US 1899688 A
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Feb. 28, 1933. HlLL 1,899,688
PROCESS FOR THE PRODUCTION OF IMPREGNATED PAPER AND THE LIKE Filed March 51, 1931 ATTORNEYS Y Patented Feb. 28, 1933 UNITED STATES PATENT" OFFICE HARRY HILL, 0]? BELVEDERE, ENGLAND, ASSIGNOR TO CALLENDERS CABLE AND CON- STRUCTION COMPANY LIMITED, 0]? LONDON, ENGLAND, A BRITISH COMPANY PROCESS FOR THE PRODUCTION OF IMPREGNATED PAPER AND THE LIKE Application filed March 31, 1931, Serial No. 526,757, and in Great Britain April 10, 1930. V
The invention deals with the impregnation of paper or other material in the form of long pieces with liquid or semi-liquid material. Processes at present in use for this purpose are oftwo types. In one the material, which is in the form of a roll, is unrolled and drawn through a tank of the impregnating liquid and therefore materials which are more suitable for many purposes cannot be employed with certainty of obtaining complete and uniform impregnation. In the second case it is difficult to obtain uniform impregnation of difierent parts of the roll as the impregnating 'material will not readily penetrate to the interior.
The present invention provides an improve ment on the second method of procedure which facilitates the impregnation of the material without seriously adversely affecting its structure and tensile strengh and permits of the use of larger rolls than could otherwise be considered practicable. In accordance with the invention, the material in the roll un dergoes an embossing process of sucha nature;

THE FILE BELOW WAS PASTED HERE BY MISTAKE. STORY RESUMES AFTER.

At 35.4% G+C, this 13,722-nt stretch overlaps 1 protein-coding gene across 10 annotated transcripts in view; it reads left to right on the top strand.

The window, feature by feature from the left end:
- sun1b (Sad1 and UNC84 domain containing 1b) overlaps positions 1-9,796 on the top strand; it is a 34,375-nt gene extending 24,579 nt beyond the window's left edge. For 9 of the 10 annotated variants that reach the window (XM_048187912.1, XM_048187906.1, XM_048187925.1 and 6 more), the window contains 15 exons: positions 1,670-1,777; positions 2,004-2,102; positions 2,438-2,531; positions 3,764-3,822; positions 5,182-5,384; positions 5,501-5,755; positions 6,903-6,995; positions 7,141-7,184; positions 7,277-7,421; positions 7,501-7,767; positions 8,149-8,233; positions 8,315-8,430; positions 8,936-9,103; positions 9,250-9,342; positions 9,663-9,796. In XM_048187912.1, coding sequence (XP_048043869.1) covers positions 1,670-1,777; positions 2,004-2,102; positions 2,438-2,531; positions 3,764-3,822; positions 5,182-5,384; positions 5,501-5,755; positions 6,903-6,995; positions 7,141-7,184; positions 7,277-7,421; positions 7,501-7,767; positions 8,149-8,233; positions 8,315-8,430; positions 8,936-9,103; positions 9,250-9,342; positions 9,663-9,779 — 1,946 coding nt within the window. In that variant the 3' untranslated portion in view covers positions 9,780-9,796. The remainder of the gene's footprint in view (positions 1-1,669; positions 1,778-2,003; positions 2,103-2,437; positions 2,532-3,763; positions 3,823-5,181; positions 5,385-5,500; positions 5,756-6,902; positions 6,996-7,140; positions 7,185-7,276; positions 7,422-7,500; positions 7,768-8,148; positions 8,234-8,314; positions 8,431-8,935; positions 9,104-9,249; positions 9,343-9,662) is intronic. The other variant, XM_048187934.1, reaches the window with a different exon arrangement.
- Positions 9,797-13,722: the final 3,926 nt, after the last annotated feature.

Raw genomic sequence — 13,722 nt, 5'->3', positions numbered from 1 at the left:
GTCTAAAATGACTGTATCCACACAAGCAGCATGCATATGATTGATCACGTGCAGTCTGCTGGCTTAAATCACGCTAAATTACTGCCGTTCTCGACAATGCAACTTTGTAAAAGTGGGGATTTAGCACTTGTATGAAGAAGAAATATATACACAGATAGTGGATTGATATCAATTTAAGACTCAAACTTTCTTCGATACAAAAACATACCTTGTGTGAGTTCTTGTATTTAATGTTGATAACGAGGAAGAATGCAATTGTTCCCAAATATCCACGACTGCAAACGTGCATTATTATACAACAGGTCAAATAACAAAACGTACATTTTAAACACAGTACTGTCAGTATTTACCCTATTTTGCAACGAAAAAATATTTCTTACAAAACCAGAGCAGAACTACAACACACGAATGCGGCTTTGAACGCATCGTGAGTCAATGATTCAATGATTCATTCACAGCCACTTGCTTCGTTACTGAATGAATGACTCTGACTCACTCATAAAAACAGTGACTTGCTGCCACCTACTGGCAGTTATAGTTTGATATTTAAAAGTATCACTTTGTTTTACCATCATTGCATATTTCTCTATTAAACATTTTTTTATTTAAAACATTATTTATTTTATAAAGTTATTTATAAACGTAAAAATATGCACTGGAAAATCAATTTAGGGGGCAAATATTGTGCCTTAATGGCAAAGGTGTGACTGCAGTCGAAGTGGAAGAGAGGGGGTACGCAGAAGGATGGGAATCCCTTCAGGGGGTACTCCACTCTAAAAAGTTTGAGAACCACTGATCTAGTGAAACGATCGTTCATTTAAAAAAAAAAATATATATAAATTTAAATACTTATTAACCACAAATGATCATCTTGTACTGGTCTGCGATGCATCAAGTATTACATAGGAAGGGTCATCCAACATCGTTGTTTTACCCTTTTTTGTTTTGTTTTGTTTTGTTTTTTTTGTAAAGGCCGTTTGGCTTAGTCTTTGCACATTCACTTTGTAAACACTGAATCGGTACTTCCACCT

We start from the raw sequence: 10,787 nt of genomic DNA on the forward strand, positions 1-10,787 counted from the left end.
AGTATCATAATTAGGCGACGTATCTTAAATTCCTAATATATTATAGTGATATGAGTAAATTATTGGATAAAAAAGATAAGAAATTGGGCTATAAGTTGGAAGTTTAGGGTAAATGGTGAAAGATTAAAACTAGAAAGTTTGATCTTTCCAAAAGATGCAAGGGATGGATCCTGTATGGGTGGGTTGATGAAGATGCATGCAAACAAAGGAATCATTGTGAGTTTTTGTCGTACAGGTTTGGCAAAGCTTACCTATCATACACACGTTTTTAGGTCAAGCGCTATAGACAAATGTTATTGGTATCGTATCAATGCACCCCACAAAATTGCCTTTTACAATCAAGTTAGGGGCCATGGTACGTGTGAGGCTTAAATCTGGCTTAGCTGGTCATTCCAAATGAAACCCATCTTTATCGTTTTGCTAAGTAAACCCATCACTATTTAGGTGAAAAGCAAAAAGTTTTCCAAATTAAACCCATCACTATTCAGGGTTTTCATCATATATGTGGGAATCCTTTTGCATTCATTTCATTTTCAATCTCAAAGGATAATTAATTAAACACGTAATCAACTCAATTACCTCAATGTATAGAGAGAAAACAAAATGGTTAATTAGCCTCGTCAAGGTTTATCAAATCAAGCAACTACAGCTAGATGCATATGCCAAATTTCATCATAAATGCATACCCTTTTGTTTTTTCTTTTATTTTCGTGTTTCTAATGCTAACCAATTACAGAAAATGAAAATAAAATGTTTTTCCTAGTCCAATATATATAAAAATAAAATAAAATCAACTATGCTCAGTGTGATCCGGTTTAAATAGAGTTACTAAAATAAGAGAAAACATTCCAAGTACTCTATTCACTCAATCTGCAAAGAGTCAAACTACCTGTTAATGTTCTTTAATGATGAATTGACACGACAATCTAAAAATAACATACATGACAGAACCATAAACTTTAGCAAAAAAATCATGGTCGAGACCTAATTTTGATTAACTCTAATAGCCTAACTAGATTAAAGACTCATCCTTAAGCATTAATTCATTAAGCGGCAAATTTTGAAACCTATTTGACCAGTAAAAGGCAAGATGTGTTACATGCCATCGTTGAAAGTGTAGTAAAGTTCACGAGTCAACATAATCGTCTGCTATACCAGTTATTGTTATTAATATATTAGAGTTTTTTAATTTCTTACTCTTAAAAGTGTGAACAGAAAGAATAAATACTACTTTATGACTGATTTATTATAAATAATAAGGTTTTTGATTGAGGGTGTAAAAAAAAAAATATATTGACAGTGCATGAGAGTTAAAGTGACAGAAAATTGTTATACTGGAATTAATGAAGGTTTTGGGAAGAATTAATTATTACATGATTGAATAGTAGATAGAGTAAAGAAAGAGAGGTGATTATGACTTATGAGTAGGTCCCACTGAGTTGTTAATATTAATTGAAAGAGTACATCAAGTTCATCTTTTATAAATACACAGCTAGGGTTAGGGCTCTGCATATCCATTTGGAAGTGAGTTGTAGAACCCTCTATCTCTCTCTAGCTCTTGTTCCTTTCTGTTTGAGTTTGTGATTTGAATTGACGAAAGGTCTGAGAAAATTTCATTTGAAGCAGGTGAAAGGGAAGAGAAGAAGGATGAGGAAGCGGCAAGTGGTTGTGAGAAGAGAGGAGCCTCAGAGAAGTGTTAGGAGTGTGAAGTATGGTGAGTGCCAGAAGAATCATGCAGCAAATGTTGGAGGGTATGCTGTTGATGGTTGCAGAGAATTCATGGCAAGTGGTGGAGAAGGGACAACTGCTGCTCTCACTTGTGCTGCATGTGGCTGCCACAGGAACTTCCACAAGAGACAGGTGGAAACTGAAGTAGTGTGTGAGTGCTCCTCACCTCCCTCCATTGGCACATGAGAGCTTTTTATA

that it produces a number of comparatively small and preferably isolated raised areas but leaves the greater part of the material lying in the original plane thereof and substantially unaffected, after which it is rolled in flat spiral in such a way that the raised parts form spacers to keep the layers of the roll apart, thus producing a roll ofsufiiciently open form to permit the impregnating material to flow in readily from the ends. A roll thus prepared is placed in the impregnating chamber and subjected to an appropriate treatment 7 which may include the use of heat, vacuum or pressure or a combination of any two or more of these.
An example of paper sultably embossed the piece of embossed paper taken on the line XX in Figure 1 buton a scale which is twice that to which Figure 1 is drawn.
Figure 3 is a perspective View of a roll of paper embossed as shown in Figures 1 and 2, the roll itself being shown on a reduced scale whilst, for the sake of clearness, the projections and the spacing thereof are shown on a scale approximately four times as great as that employed for the roll.
This embossed paper is produced by pressing small rounded tools into one of the surfaces of plain paper so as to produce on the side B more or less conical depressions 1 and at corresponding places on the side A more or less conical projections 2. These projections 2 are distributed more or less uniformly at short intervals all over the surface of the paper; Figure l shows the appearance of the indented side of such embossed paper and, with Figure 2, gives an idea of the size of the projections and spacingthereof preferred for paper the ,thickness of which is about 5 to 6 mils. It should be understood that the desired spacing between adjacent convolutions in a roll of paper which it is desired .toimpregnate, may be produced other than by embossing the paperin the precise manner illustrated inthe drawing. Variously shaped projections may be produced on one or both sides of the paper and the size and spacing of the projections may be varied to suit different conditions.